9. The apparatus of claim 1 comprising a switch connected in parallel with the variable capacitor, wherein the control circuit is configured to operate the switch so as to initiate current in the second current path for use by the comparison circuit in making the determination.
10. The apparatus of claim 1 comprising an operational amplifier having the virtual ground established at an input thereof, and having the capacitor connected in a feedback loop of the operational amplifier.
11. The apparatus of claim 1 wherein the power source includes a direct current (DC) voltage source.
12. A method comprising:
providing a resistor in a first current path of a resistor-capacitor (RC) circuit;
providing a variable capacitor in a second current path of the RC circuit;
providing a virtual ground on one side of the variable capacitor;
activating a switch for a period of time;
comparing a voltage VR across the resistor to the ground with a voltage VC across the capacitor to the virtual ground after the period of time; and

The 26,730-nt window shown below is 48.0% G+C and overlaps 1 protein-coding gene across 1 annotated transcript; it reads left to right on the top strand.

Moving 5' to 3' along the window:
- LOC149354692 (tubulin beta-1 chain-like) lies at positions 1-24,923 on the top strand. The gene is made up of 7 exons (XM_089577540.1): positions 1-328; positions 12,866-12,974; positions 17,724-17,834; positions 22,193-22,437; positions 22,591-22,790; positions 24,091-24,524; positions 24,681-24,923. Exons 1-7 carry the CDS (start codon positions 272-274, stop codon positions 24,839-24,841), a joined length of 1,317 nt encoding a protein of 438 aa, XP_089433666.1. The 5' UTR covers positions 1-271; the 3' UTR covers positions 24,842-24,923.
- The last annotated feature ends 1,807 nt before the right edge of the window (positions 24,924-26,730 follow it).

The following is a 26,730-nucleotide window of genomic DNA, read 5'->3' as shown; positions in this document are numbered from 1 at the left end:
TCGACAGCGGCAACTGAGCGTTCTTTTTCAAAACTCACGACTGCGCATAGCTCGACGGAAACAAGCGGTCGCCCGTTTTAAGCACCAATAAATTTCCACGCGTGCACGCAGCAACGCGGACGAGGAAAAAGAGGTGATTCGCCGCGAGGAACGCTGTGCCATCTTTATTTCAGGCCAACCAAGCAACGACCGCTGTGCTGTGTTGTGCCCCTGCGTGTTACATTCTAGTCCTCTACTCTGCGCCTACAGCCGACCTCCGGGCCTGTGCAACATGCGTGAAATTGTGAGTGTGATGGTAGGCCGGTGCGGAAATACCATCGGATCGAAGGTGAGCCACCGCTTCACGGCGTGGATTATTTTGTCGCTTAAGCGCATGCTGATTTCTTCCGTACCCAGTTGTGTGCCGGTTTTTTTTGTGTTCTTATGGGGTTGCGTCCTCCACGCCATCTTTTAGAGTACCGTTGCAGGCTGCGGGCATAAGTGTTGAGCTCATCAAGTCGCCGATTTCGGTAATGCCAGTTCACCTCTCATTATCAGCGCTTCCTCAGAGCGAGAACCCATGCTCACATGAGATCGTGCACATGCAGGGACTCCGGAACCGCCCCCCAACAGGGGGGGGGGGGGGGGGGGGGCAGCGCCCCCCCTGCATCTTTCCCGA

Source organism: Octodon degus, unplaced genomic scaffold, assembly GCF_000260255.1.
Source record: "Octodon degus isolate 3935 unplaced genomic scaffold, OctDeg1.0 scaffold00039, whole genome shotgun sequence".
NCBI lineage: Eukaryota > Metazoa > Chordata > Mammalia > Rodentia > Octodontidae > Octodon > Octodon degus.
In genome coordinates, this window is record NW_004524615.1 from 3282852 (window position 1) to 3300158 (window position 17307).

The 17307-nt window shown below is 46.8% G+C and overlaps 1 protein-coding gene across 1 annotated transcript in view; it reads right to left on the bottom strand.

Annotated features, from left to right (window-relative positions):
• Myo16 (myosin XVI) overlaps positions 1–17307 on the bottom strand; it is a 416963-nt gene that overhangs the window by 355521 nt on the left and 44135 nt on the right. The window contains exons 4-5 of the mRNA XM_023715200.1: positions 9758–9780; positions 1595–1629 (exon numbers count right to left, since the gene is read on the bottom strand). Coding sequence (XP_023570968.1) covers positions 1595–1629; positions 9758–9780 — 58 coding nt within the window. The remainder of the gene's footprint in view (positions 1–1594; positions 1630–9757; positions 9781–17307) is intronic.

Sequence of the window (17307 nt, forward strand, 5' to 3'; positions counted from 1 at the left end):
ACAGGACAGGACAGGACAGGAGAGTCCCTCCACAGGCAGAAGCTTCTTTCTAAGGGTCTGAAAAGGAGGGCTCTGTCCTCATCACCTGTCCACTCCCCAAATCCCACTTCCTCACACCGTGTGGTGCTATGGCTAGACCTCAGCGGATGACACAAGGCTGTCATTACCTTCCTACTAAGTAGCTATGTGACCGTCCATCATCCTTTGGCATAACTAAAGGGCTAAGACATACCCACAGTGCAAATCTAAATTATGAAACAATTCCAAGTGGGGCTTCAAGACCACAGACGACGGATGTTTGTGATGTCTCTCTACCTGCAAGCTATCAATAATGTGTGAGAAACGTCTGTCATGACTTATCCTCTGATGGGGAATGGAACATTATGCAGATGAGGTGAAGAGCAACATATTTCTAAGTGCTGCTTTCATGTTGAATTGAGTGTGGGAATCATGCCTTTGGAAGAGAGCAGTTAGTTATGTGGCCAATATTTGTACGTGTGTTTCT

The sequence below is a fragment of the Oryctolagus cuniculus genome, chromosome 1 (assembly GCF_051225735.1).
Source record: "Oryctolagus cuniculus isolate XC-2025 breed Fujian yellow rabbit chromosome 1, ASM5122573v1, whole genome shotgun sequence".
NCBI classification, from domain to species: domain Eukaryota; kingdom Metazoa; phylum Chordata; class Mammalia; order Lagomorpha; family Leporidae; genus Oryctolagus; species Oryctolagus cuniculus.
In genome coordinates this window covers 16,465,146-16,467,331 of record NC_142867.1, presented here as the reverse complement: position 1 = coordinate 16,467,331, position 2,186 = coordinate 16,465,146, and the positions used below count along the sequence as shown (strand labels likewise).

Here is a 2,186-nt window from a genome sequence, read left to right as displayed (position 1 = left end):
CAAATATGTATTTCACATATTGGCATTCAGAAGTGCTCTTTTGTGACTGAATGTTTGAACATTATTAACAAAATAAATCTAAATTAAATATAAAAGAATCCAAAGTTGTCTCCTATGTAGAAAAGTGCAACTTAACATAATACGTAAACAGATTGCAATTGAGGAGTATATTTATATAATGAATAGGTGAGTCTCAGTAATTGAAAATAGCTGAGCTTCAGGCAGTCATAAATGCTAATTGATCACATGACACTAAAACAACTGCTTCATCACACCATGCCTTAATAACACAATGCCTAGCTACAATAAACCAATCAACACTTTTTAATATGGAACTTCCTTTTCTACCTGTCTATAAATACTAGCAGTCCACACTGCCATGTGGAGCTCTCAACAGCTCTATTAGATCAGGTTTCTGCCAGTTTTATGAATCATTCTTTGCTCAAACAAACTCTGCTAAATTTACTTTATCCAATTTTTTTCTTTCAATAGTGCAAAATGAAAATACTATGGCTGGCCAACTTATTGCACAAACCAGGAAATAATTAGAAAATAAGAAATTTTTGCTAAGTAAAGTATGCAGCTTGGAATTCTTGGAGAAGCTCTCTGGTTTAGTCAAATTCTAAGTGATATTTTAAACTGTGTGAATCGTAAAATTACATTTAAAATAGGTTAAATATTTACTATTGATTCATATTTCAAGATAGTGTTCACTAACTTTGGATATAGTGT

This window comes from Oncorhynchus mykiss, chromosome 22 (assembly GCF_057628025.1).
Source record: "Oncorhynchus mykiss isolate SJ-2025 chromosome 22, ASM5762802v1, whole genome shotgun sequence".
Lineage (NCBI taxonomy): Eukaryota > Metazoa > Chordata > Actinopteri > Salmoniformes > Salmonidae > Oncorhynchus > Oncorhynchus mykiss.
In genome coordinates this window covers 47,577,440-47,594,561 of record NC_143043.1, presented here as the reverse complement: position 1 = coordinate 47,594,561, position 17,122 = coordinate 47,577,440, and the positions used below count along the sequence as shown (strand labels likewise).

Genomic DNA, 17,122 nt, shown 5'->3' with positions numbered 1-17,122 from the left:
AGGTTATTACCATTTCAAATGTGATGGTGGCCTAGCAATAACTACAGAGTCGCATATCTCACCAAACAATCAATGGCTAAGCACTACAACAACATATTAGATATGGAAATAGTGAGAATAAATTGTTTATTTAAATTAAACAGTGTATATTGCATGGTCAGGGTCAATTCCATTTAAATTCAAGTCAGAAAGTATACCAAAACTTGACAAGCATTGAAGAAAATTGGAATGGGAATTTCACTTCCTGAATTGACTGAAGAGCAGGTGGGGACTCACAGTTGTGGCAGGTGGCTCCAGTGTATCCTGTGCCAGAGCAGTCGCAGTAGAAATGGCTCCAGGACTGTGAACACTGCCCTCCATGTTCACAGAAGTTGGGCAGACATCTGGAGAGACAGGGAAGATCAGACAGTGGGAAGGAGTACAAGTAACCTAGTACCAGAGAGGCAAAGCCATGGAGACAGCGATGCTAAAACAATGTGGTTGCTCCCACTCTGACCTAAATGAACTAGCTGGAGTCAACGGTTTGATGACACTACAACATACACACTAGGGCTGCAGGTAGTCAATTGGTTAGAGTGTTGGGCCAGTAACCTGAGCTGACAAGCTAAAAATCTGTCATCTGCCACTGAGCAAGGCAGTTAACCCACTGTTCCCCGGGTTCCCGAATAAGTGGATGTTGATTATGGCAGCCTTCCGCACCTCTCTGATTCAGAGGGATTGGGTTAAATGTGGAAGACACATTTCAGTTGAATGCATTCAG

changing a value of the variable capacitor if the voltage VR and the voltage VC are not the same after the period of time.
13. The method of claim 12 comprising:
determining that the voltage VR and the voltage VC are substantially the same after the period of time; and
providing a notification of calibration completion and/or a set of calibration codes of the RC circuit, based on the determination.
14. The method of claim 12 wherein providing the resistor and providing the variable capacitor comprise providing a current mirror configured to maintain an equivalence of current in the first current path and the second current path.